City Council Expected To Cut Five Officers From Police Department Thursday Night
Buffeted by sharply declining city revenue, the Des Moines Council is scheduled to adopt a 2010 general and street funds budget tonight (Thursday, Dec. 10) that will cut five positions from the police department.
The $15,660,337 budget – based on total projected revenue of only $15,891,600 – reflects a reduction in revenue of almost $3 million in less than two years.
As currently structured, the new city budget will reduce to 49 the number of sworn officers and civilian employees in the police department.
“We’re struggling to maintain a basic level of city services across the board, and it’s unfortunate that we are in a position where we have to cut police services,” said Mayor Bob Sheckler.
“This is a clear call to the Des Moines community to do everything we can to rejuvenate the downtown business district to increase commercial activity and increase local revenue for the benefit of all.
“I am determined to work on the revenue side of the budget so in the future we will not have to face this kind of tough decision again,” Sheckler added.
Police Chief Roger Baker said, “I stand by the city council’s and city manager’s decision. The police department will do the best we can with what he have, and we thank the community for their support.”
While Des Moines Council members sustained on Dec. 3 their prior reduction of $879,221 in the 2010 police budget, they did reinstate a sergeant position that previously was eliminated.
This action followed a request by Baker that the current level of administrative positions be maintained, and that he be given flexibility to find the savings of $30,000 elsewhere in the department.
Baker told city lawmakers the higher level of internal oversight and accountability afforded by the additional sergeant is essential for professional management of the department to avoid problems that existed before he became chief in 2003.
The Des Moines Police Guild countered with a statement issued on Dec. 5 that charged the mayor and city manager with retaliation by forcing cuts on the department rather than accepting an offer to take reduced compensation for one year to help balance the city budget.
City Manager Tony Piasecki responded to that claim earlier this week, saying the police guild didn’t tell the public “the rest of the story” in its statement.
The guild wanted increased benefits from the city beyond 2010 if it agreed to concessions next year, Piasekci noted.
Council members did avoid another budget controversy on Dec. 3 when they agreed not to cut the city’s code enforcement officer.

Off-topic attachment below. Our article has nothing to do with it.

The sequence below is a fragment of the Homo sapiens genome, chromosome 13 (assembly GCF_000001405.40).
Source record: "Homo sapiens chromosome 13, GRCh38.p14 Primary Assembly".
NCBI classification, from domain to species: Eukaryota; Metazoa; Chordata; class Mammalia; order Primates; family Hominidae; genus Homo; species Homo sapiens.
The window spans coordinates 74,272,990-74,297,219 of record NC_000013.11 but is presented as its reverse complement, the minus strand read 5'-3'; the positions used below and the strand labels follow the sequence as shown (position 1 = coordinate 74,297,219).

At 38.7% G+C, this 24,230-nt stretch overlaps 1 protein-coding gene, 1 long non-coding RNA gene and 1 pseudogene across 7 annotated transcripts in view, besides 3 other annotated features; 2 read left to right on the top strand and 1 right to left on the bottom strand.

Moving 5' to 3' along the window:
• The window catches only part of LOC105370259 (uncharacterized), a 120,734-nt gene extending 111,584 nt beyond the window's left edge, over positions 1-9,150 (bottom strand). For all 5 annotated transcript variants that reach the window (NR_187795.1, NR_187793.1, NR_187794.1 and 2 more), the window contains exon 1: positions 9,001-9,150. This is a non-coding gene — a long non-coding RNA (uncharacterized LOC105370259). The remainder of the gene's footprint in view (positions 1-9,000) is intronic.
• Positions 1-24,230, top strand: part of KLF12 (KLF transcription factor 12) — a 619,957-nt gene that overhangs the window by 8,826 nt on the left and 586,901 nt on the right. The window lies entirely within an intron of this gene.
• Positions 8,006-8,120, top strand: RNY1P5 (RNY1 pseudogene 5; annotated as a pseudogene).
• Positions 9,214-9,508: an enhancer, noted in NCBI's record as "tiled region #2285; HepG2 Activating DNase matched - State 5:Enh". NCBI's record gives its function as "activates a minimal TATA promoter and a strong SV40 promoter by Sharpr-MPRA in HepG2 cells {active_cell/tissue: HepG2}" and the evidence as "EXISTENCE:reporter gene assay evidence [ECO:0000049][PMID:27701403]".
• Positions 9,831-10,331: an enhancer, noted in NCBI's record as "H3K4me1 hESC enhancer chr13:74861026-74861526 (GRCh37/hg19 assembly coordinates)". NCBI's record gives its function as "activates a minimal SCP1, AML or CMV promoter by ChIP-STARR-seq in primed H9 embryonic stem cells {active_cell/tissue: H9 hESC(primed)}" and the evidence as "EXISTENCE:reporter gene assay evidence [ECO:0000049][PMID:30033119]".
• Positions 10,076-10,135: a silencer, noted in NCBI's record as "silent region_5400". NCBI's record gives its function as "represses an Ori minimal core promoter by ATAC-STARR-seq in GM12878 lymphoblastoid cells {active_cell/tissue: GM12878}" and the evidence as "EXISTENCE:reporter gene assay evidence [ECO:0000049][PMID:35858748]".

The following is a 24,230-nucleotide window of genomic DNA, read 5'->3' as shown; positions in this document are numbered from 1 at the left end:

The 2009 city budget reflected sharp cuts in every department except the police department, which sustained only marginal reductions.
With revenue continuing to decline and the police department accounting for about 50 percent of city operating expenses, Des Moines lawmakers had limited options available for balancing next year’s budget.
Then, when word got around in October that one alternative was to cut the city’s Parks and Recreation Department, a public outcry from the community forced that possibility off the table.
This left the police department vulnerable to major cuts – yet public opposition has not risen to the level it did over possible closure of parks and recreation programs, or to the earlier threatened closure of Mt. Rainier Pool.
While there has been an undercurrent of support for maintaining the current level of police department staffing, not a single city resident spoke out during a hearing on the 2010 budget at the council’s Dec. 3 meeting.
The police guild said in the Dec. 5 statement that it “agreed to a one time surrender of a funded annual benefit, saving the City in excess of $70,000.”
But “in an unprecedented event,” the city officials again “met with the Guild in an effort to re‐open concessions negotiations on the existing contract … [for] an annual reoccurring cut in wages, amounting to approximately $62,000.”
The guild said it “countered again with a one time surrender” and agreed to respond to the city’s request – but instead the city retaliated by cutting almost $900,000 from the police department budget.
What the guild didn’t say, according to Piasecki, is that it wanted a lot more from the city in exchange for a “one-time surrender of a funded annual benefit.”
Piasecki recalled that during a negotiating session on Nov. 19, which included Sheckler and police guild representatives, the guild indicated it would be willing to accept either a reduction in the Cost of Living Allowance (COLA) increase or a change to their health plan to save costs, or both.